The reason oil heating equipment was always more efficient than atmospheric gas equipment was because the oil burner used a power burner which needs less excess air to operate so it is therefore more efficient. The atmospheric gas burner had the need for more air in order to burner safely (low CO).

    I hope this has helped. Maybe my friend Jim Davis will chime in and add to this discussion.

    Tim,

    Thank you for the detailed reply!
    Do you have any educated guesses on what kind of efficiency increase if any I may see with this conversion?

    It is also my understanding that this setup should prove safer as well?



    A few pictures of the wire I ran for the spill switch. Not sure how happy I am with it, but I wanted it away from anything hot.







    It goes across the ceiling and then back down following my thermostat wire into the vestibule on the boiler. I pulled the factory 2 wires for spill switch into jacket and coupled to that rather than modify the harness (red connectors off on the left side).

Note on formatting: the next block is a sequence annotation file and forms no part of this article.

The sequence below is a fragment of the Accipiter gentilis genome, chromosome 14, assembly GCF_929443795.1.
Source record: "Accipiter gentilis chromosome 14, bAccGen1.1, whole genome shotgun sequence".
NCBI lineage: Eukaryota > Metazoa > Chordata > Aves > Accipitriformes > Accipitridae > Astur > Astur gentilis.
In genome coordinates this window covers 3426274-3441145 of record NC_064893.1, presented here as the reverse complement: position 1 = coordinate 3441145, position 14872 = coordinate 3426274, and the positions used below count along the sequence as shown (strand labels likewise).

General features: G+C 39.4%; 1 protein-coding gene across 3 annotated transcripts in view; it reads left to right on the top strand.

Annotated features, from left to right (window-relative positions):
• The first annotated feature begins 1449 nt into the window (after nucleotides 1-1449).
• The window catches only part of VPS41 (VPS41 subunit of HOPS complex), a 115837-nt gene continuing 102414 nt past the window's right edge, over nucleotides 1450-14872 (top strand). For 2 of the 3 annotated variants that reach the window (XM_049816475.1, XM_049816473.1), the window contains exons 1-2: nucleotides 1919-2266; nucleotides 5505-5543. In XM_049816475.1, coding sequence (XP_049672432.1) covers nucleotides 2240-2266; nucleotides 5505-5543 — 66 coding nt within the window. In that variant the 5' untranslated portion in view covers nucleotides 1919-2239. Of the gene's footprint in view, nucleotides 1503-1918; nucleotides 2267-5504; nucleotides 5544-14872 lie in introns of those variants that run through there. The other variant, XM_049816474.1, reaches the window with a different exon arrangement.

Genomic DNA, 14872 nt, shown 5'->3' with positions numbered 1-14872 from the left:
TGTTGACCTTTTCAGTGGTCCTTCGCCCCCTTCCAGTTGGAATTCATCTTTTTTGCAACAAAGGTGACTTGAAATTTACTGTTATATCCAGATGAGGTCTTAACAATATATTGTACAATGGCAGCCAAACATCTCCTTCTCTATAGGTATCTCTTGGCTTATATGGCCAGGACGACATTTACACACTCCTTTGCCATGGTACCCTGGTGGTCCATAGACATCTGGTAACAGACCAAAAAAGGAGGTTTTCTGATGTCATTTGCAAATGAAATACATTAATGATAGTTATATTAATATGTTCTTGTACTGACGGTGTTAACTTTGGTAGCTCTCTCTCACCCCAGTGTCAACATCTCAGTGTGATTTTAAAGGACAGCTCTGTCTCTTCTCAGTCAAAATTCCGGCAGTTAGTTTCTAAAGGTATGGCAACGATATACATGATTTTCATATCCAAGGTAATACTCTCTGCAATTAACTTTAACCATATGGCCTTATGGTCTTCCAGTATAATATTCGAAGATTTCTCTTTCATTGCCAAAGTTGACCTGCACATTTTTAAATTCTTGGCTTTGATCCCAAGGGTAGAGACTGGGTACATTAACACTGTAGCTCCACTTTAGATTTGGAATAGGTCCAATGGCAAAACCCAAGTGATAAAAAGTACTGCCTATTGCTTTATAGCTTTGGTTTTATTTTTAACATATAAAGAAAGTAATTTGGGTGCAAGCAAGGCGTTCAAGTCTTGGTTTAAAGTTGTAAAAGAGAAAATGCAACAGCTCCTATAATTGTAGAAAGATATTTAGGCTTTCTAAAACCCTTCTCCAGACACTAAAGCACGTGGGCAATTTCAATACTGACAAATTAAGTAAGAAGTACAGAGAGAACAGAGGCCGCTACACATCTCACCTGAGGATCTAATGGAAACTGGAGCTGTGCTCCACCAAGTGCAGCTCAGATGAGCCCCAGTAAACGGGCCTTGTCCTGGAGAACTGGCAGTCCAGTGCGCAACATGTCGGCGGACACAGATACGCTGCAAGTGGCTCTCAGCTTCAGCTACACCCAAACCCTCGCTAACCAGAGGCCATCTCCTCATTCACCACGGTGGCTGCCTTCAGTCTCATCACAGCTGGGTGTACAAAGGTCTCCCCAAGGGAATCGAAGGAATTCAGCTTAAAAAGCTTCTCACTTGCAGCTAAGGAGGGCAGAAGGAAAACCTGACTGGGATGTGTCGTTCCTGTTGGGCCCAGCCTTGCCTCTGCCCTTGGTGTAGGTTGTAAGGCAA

Single pipe quasi-vapor system. Typical operating pressure 0.14 - 0.43 oz. EcoSteam ES-20 Advanced Control for Residential Steam boilers. Rectorseal Steamaster water treatment
  • ChrisJ
    ChrisJ Member Posts: 11,571
    Would also love to hear from Jim Davis on the subject as I had read some of his older stuff on the forum.
    Single pipe quasi-vapor system. Typical operating pressure 0.14 - 0.43 oz. EcoSteam ES-20 Advanced Control for Residential Steam boilers. Rectorseal Steamaster water treatment
  • JStar
    JStar Member Posts: 2,752
    It should be called an anti-draft hood. It doesn't create draft, it diminishes draft.
    SWEIChrisJ
  • Abracadabra
    Abracadabra Member Posts: 1,948
    I guess I'm not seeing how this will increase any kind of efficiency. On a power burner, intake air to the boiler is controlled by dampers on the burner. On an atmospheric, you have no damper control on the air. What is to prevent chimney draft sucking air thru the sections now that you've closed off the draft hood. You might get a bit of air "leaking" thru the barometric damper, but there will still be a ton flowing thru your sections when burner is off.